September 25, 2013
GROVER CLEVELAND PARDONS POLYGAMOUS MORMONS
Washington, D.C. (JFK+50) President Grover Cleveland issued a presidential proclamation 119 years ago today, September 25, 1894, granting a pardon to members of the Church of Latter Day Saints who had engaged in polygamous marriages deemed unlawful by the government of the United States.
Marriages between one man and more than one woman was illegal in the United States at that time and remains so to this day.
Four years earlier, the president of the Church issued a manifesto stating that polygamous marriages would no longer be sanctioned.
Then, in 1893, President Benjamin Harrison issued a conditional pardon to Mormons which required them to remain monogamous.
Having been convinced that Mormons were in compliance with the law, President Cleveland issued his proclamation the following year restoring their property and civil rights previously taken away by the government.
The Edmunds-Tucker Act, passed in 1887, had legally dissolved the Church of Latter Day Saints because of the church’s practice, at the time, of polygamy*. The act was repealed in 1978.
*Polygamy is defined as a marriage including more than 2 partners as opposed to monogamy which involves no more than 2 partners. The only form in which the practice of polygamy is legally recognized, in the countries which allow it, is “polygyny,” where one man takes multiple wives.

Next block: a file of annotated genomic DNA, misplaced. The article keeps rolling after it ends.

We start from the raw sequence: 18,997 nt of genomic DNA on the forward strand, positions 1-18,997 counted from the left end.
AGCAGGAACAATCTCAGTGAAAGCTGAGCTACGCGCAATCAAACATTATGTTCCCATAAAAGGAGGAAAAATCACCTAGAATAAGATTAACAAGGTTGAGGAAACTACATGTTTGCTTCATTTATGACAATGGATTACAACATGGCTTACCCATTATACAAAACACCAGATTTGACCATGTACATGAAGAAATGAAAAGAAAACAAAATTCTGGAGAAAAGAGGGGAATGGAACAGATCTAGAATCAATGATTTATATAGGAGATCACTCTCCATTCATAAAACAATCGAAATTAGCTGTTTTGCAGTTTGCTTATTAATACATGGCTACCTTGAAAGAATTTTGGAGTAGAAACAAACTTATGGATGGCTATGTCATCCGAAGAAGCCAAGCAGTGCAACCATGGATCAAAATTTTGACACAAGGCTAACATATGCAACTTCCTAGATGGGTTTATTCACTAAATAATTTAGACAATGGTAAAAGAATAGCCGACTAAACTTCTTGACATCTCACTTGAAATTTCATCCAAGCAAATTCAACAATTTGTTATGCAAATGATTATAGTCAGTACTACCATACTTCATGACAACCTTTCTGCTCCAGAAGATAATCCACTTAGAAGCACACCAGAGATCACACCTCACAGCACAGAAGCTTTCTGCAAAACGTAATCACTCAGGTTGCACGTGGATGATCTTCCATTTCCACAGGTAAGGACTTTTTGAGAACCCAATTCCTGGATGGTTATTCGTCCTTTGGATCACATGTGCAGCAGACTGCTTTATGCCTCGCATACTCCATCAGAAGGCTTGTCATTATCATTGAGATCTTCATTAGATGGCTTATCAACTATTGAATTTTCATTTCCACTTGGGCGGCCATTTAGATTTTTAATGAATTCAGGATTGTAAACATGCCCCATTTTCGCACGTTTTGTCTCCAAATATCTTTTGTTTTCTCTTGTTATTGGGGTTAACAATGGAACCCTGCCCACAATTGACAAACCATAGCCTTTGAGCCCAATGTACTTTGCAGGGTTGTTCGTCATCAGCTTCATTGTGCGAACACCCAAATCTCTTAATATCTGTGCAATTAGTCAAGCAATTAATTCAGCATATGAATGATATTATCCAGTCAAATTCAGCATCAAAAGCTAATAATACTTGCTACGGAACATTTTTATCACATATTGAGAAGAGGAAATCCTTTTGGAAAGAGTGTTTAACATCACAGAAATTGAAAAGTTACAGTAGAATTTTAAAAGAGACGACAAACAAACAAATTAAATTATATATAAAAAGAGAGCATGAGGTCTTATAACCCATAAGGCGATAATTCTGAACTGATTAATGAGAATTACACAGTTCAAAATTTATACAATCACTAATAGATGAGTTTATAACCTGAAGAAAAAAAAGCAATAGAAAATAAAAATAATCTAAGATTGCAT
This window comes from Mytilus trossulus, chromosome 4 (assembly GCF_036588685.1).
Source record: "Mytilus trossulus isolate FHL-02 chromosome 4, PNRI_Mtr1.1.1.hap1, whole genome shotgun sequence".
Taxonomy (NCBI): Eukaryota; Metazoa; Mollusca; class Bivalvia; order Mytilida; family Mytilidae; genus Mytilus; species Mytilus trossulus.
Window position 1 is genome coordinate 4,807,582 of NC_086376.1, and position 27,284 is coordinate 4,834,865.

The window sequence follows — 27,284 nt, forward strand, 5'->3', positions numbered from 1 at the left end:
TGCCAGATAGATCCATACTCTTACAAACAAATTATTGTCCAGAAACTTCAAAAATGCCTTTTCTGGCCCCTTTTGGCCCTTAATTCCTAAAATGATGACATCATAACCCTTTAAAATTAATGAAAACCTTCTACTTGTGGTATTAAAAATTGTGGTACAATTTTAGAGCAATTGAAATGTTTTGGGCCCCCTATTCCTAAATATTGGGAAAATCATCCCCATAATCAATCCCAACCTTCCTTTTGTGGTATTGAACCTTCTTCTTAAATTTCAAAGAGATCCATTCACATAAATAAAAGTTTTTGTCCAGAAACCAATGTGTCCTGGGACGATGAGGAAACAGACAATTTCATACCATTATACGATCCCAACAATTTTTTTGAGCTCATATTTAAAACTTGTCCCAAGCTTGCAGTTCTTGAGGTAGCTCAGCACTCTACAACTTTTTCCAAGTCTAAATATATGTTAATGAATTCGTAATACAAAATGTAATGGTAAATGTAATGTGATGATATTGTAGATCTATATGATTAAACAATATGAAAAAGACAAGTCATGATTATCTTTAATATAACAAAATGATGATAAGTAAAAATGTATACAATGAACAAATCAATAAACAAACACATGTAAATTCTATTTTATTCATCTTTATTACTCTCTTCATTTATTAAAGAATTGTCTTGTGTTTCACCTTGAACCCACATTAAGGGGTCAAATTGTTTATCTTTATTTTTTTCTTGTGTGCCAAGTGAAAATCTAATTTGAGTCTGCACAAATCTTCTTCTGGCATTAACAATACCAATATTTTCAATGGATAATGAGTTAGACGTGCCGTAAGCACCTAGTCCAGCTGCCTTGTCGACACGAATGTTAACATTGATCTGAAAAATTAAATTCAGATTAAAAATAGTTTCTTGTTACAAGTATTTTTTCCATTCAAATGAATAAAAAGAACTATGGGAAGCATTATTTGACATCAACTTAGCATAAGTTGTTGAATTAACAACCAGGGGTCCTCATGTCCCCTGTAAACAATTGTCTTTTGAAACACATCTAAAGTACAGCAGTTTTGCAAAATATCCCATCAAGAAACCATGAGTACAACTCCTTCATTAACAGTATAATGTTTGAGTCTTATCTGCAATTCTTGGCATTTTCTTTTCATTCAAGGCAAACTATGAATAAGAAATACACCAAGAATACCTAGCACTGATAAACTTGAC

If a married individual marries another person while lawfully married it is classified as bigamy.
JFK SPOKE AT THE UNIVERSITY OF WYOMING 50 YEARS AGO TODAY
Laramie, Wyoming (JFK+50) 50 years ago today, September 25, 1963, President John F. Kennedy spoke in the University of Wyoming Field House here in Laramie.
The President said…
“I am…glad to come on this conservation trip and have an opportunity to speak at this distinguished university.
We are attempting…to develop the talents…which require..education, which will permit us in our time, when the conservation of our resources requires entirely different techniques than were required 50 years ago, when the great conservation movement began under Theodore Roosevelt…and these talents, scientific and social…must be developed at our universities.”
Earlier in the day, President Kennedy spoke at the University of North Dakota in Grand Forks after receiving an honorary doctor of laws degree and again upon his arrival at the airport in Cheyenne.
JFK concluded the day speaking at the Yellowstone County Fairgrounds in Billings, Montana where he said…
“The potential of this country is unlimited and there is no action which any of us can take in Washington which gives us greater confidence in the future…than to leave our city…and come west to Wyoming, Montana, California, and recognize that in this golden area…that a great writer from my own State of Massachusetts, (Henry David) Thoreau, was right when he said…
“Eastward I go only by force; Westward I go free. I must walk towards Oregon and not towards Europe.”
“Public Papers of the Presidents of the United States, John F. Kennedy, 1963,” United States Government Printing Office, Washington, D.C., 1964.